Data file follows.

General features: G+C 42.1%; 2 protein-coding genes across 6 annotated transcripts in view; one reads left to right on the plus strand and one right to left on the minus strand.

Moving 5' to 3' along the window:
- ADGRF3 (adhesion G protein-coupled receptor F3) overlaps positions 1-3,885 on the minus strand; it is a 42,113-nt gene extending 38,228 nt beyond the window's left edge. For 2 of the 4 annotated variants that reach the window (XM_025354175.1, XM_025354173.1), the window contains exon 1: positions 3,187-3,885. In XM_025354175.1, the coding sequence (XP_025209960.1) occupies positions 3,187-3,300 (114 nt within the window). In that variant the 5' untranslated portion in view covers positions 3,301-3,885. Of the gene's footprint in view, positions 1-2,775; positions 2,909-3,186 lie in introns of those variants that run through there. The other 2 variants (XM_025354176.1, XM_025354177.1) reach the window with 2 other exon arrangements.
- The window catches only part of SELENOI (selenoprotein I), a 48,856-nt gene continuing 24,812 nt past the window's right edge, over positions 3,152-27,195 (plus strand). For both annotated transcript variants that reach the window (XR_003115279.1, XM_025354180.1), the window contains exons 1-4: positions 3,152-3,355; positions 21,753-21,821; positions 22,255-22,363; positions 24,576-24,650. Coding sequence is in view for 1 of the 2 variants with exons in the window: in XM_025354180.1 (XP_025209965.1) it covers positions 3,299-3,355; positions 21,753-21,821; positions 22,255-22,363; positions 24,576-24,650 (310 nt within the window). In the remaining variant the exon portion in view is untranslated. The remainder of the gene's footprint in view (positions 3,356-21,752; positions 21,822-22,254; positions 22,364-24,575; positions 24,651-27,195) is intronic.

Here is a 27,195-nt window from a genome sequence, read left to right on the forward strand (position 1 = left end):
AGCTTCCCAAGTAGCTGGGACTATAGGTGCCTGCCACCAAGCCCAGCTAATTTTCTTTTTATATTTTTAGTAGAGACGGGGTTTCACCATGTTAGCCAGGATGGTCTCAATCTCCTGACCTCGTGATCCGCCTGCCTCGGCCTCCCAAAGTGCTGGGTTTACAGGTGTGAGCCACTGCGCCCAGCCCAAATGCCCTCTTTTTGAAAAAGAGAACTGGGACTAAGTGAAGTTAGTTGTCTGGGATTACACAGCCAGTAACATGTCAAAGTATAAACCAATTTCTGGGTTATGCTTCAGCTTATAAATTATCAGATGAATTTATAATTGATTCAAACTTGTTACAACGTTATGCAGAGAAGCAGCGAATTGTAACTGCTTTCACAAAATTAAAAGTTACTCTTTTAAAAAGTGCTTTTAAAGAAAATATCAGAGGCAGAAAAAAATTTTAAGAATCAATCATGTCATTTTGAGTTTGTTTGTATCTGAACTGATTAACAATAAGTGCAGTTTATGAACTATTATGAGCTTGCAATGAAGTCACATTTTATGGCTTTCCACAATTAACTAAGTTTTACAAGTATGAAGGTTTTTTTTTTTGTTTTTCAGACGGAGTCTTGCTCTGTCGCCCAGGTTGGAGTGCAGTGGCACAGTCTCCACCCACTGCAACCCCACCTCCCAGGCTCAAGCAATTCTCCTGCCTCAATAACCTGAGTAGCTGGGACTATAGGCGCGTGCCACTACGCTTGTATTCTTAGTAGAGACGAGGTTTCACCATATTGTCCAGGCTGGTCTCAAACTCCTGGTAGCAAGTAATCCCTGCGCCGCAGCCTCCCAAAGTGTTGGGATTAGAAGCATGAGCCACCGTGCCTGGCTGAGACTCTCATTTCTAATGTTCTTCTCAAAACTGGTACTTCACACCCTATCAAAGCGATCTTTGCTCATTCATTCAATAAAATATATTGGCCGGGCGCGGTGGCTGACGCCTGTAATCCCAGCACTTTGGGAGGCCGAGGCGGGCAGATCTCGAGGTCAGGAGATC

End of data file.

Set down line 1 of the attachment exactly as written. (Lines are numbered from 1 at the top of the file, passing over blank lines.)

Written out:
General features: G+C 42.1%; 2 protein-coding genes across 6 annotated transcripts in view; one reads left to right on the plus strand and one right to left on the minus strand.